Plants of
South Australia
Halgania cyanea
Boraginaceae
Rough Halgania
Display all 11 images
Regional Species Conservation Assessments per IBRA subregion.
Least concern
Near threatened
Rare
Vulnerable
Endangered
Critically endangered
Extinct
Data deficient
Adelaide
Arkaroola
Ceduna
Coober Pedy
Hawker
Innamincka
Marla
Marree
Mount Gambier
Oodnadatta
Renmark
Wudinna
Keith
Yunta
Enlarge Map
Copy Map
Copy Map
Display IBRA region text

Botanical art

Kath Alcock paintings: 5.

Etymology

Halgania named in honour of Emmanuel Halgan (1771-1852), vice-admiral of the French navy. Cyanea from the Greek 'cyaneos' meaning blue, referring to the blue flowers of the species.

Distribution and status

Found across much of South Australia but mainly in the central parts, growing in mallee communities. Also found in all mainland States. Native. Common in South Australia. Common in the other States.
Herbarium regions: North Western, Lake Eyre, Nullarbor, Flinders Ranges, Eastern, Eyre Peninsula, Northern Lofty, Murray, Yorke Peninsula, Southern Lofty, South Eastern
NRM regions: Adelaide and Mount Lofty Ranges, Alinytjara Wilurara, Eyre Peninsula, Northern and Yorke, South Australian Arid Lands, South Australian Murray-Darling Basin, South East
AVH map: SA distribution map (external link)

Plant description

Perennial shrubs to 60 cm high with many branches, more or less densely covered with hairs. Leaves usually sessile, entire to more or less toothed; usually oblanceolate to narrowly wedge-shaped or linear-elliptic, to 25 mm long and 5 mm wide; acute, obtuse or truncate; flat or folded lengthwise and more or less convex below; covered with appressed double-ended hairs. Inflorescence terminal with a number of clusters each with 1-3 bright-blue flowers. Sepals connate in the lower third or to half their length, equal, linear-triangular to lanceolate. Corolla rotate, with lobes ovate to lanceolate, usually bright-blue, with a few double-ended hairs outside. Stamens with free filaments, inserted in the throat of the corolla tube, with anthers exposed in an erect column around the style; narrowly ovoid, with a terminal appendage, stiffly erect, hairy and with hooked hairs on the inside. Flowers through out the year. Fruits are brown indehiscent drupe.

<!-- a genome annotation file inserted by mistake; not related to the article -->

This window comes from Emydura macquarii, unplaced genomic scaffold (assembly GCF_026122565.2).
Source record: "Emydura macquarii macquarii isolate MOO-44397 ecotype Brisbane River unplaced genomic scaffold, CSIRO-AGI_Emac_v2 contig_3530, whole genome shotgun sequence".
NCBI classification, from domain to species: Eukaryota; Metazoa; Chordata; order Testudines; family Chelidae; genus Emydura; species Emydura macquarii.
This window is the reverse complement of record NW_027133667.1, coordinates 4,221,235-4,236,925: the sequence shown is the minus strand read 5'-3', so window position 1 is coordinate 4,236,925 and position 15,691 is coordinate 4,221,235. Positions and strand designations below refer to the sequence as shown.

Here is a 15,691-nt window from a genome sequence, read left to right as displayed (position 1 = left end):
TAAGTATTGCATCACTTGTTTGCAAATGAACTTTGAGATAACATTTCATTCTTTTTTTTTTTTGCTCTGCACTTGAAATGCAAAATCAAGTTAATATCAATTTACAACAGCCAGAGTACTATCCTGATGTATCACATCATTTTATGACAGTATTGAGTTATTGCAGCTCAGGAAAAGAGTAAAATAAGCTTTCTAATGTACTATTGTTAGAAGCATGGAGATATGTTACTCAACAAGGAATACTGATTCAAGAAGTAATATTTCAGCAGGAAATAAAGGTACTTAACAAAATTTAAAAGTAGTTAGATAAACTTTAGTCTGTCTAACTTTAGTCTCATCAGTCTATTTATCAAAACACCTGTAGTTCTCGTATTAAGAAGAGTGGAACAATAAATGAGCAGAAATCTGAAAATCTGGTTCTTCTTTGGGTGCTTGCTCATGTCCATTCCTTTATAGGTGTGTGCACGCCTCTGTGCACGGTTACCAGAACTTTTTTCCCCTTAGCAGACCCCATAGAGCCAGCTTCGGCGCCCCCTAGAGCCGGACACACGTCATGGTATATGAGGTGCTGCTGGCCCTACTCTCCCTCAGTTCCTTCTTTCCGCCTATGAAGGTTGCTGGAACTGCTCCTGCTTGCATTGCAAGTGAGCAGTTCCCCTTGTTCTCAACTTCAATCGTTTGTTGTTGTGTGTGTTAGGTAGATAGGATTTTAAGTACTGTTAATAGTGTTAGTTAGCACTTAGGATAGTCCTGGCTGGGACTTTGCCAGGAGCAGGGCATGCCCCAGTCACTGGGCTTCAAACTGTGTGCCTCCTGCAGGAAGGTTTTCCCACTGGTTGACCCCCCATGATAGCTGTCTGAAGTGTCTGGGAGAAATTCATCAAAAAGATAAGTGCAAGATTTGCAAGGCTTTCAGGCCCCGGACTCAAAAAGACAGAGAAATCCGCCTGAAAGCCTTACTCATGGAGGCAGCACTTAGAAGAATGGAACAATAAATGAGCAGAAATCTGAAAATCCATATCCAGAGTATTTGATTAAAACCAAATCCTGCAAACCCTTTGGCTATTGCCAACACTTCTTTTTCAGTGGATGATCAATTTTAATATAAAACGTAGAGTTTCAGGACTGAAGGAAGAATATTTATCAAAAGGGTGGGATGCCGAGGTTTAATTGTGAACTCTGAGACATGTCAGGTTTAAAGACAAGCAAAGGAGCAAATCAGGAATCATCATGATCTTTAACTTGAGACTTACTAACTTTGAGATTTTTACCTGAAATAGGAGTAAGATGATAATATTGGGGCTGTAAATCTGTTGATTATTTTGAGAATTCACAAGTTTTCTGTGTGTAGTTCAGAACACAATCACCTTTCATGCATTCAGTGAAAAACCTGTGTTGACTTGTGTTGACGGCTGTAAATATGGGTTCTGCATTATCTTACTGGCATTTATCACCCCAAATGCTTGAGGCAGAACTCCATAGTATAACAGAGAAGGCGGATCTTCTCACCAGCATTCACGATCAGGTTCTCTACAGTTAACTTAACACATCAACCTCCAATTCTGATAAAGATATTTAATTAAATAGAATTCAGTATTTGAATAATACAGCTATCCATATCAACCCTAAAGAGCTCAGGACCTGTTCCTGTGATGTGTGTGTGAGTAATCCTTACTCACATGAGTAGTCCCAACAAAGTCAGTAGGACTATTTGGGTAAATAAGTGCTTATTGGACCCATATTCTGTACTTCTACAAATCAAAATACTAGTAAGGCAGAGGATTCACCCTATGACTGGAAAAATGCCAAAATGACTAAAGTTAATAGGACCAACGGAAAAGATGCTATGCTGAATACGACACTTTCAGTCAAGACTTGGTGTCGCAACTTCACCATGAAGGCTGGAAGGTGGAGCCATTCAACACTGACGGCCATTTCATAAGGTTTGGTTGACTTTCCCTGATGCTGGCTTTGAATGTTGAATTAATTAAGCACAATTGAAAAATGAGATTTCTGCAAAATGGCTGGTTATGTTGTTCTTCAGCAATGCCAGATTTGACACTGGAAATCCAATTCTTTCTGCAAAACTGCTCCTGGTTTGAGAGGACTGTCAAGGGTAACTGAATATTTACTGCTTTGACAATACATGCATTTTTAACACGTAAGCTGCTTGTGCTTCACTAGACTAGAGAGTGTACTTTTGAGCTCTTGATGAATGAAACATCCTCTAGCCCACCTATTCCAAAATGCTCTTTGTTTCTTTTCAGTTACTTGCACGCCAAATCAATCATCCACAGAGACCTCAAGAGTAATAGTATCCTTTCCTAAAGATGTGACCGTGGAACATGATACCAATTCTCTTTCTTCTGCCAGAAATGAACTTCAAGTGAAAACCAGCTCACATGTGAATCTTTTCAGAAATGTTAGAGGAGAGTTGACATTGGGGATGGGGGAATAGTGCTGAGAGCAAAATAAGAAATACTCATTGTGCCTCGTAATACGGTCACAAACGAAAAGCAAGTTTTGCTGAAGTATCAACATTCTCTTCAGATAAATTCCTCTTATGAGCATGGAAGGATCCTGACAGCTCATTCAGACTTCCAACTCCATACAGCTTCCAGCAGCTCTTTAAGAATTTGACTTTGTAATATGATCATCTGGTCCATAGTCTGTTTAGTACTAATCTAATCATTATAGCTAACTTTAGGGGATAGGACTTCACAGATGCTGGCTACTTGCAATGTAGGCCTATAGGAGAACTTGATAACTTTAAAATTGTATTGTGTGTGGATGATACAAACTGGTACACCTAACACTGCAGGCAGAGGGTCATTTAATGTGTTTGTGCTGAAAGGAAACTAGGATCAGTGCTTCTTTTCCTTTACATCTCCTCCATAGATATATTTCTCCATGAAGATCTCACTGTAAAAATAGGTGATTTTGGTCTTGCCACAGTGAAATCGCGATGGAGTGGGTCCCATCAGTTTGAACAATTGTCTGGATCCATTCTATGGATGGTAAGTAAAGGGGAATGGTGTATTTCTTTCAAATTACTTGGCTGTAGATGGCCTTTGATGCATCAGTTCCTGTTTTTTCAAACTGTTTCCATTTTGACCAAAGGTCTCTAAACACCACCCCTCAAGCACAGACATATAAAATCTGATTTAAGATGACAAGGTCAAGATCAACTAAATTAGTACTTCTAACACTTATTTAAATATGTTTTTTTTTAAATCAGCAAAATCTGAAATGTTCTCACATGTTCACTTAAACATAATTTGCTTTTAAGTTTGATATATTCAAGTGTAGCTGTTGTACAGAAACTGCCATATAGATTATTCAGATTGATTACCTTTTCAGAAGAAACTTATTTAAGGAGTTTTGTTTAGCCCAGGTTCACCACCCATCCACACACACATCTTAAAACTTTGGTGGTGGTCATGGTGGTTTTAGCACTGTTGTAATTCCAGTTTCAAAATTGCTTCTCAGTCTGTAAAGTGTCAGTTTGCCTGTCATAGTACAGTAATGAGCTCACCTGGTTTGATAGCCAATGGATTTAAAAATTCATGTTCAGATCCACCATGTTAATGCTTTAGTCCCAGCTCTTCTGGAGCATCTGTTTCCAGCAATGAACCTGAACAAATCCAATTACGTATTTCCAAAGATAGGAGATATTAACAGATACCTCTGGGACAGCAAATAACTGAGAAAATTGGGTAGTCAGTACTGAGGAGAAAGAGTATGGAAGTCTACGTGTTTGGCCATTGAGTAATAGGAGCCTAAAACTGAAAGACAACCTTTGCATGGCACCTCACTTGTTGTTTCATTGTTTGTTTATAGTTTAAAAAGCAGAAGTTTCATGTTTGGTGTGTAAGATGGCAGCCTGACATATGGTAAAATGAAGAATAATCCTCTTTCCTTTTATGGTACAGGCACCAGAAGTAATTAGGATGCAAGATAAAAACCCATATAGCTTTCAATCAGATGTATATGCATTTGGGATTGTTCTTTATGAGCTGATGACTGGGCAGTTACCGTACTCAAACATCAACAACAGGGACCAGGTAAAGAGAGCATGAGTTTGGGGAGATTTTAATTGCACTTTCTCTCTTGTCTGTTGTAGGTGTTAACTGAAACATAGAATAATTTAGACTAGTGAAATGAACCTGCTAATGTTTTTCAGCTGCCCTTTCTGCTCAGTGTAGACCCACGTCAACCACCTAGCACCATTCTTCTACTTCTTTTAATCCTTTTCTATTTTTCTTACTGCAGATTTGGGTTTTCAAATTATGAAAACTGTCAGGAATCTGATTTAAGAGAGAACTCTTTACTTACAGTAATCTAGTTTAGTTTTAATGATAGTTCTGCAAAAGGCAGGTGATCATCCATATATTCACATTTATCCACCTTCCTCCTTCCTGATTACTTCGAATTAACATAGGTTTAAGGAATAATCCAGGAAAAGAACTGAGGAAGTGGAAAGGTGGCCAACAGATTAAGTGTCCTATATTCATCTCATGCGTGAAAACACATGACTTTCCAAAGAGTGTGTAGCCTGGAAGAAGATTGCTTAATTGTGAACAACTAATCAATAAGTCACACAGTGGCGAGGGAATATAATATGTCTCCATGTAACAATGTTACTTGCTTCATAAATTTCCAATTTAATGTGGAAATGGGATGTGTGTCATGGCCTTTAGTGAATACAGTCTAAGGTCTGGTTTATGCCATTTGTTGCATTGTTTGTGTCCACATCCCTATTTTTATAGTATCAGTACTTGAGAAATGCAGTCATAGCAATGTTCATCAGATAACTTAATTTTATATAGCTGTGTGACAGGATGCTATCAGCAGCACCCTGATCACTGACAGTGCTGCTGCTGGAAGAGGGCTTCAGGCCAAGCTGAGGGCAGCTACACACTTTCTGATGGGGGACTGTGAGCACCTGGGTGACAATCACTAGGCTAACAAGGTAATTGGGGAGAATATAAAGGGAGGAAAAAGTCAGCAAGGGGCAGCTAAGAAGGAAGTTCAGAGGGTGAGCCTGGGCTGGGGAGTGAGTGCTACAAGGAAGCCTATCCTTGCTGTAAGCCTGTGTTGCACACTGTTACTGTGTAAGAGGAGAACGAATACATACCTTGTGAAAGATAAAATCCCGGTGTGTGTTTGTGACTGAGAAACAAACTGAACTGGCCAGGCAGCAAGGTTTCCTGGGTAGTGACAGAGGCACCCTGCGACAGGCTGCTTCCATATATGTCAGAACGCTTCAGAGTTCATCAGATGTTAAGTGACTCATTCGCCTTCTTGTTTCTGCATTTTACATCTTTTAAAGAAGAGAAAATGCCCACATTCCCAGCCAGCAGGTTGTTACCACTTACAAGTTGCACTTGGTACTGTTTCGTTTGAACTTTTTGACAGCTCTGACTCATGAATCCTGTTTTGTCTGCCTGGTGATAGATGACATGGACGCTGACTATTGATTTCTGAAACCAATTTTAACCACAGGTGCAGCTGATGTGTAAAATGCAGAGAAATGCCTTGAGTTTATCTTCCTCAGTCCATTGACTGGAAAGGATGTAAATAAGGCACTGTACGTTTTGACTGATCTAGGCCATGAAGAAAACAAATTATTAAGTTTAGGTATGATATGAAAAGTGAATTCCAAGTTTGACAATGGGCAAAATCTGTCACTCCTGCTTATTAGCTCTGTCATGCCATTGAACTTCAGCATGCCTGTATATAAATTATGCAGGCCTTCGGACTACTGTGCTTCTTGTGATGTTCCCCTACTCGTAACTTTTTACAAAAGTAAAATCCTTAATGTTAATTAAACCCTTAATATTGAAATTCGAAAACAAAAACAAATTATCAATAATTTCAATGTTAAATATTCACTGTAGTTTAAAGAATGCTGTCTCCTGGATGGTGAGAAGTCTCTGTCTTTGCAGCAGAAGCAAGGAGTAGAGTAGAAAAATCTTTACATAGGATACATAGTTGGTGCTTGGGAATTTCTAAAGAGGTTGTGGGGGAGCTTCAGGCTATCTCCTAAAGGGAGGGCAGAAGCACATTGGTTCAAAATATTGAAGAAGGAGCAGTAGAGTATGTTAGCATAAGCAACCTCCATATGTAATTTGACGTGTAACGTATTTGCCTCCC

Seed collection and propagation

Collect seeds between January and December. Collect fruits that are maturing, fat and hard. Place the fruits in a tray and leave to dry for two weeks. Then rub the fruit gently to dislodge the seeds. Use a sieve to separate the unwanted material. Store the seeds with a desiccant such as dried silica beads or dry rice, in an air tight container in a cool and dry place.